A research campaign and survey ran by Perth CAB’s Social Policy Volunteer Sarah Mitchell reached its conclusion with an event in Perth Concert Hall. The event, organised to launch the report looking in the issues young people face in the workplace, brought together Councillors, politicians, and local organisations to hear the results of Sarah’s research.
151 young people completed the survey asking them about their experiences of employment and how much they knew about their rights in the workplace. The responses from the 16 to 24 year olds show that:
- 1 in 4 has felt unfairly treated in the workplace. Young people felt they were treated differently from older employers and asked to do the tasks that others did not want to do. Young respondents felt they were picked on and blamed for things that went wrong.
- 52% said that they did not feel that they were fully aware of their employment rights and had not had these explained to them at school or by employers. Many said that their uncertainty was due to inexperience of the work place and ‘being new’. The link between unawareness and unfair treatment is made by one respondent: “I am now, but was not aware a few years ago, and felt I was unfairly treated”.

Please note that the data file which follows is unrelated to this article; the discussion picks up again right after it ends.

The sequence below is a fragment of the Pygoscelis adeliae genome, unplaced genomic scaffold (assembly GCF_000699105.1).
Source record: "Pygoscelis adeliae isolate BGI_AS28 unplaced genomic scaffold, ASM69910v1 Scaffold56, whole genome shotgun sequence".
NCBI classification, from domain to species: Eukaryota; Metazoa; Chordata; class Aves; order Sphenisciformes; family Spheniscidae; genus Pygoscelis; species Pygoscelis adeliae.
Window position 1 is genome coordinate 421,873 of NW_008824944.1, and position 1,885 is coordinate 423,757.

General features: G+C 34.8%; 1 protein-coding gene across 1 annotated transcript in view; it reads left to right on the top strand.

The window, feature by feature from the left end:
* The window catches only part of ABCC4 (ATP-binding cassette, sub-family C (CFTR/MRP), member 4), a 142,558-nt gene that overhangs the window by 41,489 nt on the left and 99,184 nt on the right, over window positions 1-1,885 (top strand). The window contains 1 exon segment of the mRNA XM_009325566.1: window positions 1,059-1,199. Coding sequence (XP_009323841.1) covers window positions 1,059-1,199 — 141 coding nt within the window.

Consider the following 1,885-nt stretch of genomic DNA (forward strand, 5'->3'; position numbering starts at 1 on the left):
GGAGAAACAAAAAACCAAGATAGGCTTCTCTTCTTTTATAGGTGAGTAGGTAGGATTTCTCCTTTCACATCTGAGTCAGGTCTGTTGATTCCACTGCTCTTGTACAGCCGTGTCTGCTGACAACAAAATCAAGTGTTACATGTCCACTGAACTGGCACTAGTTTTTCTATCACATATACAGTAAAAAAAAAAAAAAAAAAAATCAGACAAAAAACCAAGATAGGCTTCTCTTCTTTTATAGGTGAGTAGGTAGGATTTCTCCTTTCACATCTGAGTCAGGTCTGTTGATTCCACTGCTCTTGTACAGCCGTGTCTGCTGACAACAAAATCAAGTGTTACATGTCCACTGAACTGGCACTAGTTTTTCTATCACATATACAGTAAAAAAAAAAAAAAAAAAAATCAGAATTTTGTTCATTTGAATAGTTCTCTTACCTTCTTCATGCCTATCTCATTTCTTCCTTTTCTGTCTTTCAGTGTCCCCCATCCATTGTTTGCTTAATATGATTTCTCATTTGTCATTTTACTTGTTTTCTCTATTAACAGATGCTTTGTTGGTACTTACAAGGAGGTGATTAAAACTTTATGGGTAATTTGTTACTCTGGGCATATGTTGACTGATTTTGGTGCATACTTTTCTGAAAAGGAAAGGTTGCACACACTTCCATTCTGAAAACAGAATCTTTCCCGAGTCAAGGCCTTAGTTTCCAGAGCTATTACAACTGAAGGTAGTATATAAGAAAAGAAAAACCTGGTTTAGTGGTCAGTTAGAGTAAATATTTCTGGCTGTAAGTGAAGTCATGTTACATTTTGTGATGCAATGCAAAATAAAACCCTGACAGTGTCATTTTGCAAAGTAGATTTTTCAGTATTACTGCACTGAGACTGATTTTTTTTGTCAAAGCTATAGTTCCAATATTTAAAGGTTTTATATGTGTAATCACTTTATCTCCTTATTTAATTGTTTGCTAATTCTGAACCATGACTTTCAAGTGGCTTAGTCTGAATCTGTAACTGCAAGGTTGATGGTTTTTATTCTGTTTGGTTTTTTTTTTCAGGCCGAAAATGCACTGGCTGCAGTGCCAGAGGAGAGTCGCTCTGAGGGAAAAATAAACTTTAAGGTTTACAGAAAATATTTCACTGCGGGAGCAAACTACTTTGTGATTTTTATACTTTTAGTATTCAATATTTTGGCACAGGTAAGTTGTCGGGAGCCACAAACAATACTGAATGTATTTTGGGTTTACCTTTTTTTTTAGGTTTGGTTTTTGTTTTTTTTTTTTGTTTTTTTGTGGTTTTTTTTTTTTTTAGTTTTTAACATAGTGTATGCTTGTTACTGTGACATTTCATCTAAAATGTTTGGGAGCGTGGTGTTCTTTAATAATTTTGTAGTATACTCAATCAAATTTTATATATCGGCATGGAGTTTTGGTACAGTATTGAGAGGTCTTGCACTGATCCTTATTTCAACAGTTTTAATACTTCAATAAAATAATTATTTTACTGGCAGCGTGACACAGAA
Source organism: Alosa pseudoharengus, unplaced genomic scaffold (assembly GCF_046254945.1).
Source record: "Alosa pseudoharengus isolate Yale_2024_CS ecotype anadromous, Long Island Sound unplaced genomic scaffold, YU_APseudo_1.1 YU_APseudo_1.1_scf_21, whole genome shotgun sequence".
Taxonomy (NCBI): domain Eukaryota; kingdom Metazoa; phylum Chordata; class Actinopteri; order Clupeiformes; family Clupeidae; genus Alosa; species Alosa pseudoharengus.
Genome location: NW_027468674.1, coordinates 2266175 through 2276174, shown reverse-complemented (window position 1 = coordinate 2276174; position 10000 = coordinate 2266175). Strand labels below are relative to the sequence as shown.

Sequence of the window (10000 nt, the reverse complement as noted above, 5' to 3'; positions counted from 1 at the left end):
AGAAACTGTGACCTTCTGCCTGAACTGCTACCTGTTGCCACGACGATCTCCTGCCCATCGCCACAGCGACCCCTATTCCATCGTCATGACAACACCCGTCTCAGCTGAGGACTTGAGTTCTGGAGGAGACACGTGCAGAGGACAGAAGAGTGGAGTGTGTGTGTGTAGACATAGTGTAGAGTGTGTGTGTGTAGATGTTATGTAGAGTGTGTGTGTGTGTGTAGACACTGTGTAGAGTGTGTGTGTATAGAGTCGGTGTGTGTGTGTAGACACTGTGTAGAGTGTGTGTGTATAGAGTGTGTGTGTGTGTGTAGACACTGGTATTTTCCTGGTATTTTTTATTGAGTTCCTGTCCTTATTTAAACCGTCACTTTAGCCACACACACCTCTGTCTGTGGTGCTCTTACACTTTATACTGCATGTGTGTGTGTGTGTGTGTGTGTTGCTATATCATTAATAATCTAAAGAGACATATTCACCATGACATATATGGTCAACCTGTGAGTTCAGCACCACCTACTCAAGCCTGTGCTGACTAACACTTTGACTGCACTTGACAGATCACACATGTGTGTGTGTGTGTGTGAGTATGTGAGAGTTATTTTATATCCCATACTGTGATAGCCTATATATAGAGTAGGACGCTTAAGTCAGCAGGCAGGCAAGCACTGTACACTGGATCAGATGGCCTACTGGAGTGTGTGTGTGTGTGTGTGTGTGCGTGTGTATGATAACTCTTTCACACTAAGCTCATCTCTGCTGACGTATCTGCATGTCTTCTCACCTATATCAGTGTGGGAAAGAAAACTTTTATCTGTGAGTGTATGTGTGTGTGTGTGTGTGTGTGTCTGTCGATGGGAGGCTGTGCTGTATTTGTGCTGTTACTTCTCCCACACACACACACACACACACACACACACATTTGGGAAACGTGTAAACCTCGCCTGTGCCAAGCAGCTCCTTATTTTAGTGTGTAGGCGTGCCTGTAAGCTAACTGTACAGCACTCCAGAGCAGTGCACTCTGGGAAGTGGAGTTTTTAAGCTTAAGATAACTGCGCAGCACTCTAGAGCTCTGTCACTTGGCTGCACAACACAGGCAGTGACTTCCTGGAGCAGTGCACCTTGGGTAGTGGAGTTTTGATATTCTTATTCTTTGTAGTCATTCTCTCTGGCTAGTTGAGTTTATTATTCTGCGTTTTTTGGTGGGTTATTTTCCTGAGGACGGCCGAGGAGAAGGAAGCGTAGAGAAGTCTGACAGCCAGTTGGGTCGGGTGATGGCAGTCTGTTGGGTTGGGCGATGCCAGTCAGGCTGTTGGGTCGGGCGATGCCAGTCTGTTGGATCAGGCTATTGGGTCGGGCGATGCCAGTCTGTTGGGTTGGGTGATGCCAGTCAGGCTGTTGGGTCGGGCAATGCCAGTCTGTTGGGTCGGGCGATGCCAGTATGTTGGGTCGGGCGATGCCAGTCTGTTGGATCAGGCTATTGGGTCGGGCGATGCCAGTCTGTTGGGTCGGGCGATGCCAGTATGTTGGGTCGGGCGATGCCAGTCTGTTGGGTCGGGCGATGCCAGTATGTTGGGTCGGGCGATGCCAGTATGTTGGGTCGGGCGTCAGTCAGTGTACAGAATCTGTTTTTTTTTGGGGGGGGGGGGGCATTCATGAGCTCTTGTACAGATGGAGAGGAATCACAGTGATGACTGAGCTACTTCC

- 88% said that more needed to be done to inform young people of their employment rights and to prepare them for work.
The campaign has shown that whilst some young people are aware of their employment rights, their lack of experience in dealing with unfair employers can lead to unfair treatment. It seems that young people are more likely to put up with being badly treated and discriminated against but often feel that they have no choice but to put up with it. They are scared of the consequences and do not know how to contest bad working practices.
The young people who responded to this survey want to be taught about their rights as they understand how important this information is. They want more focus to be given on preparation for the work place, and think that schools, colleges, and universities need to adopt an active approach rather than expect that young people will look for advice when required. Whilst many have the capability and support to do this, many do not.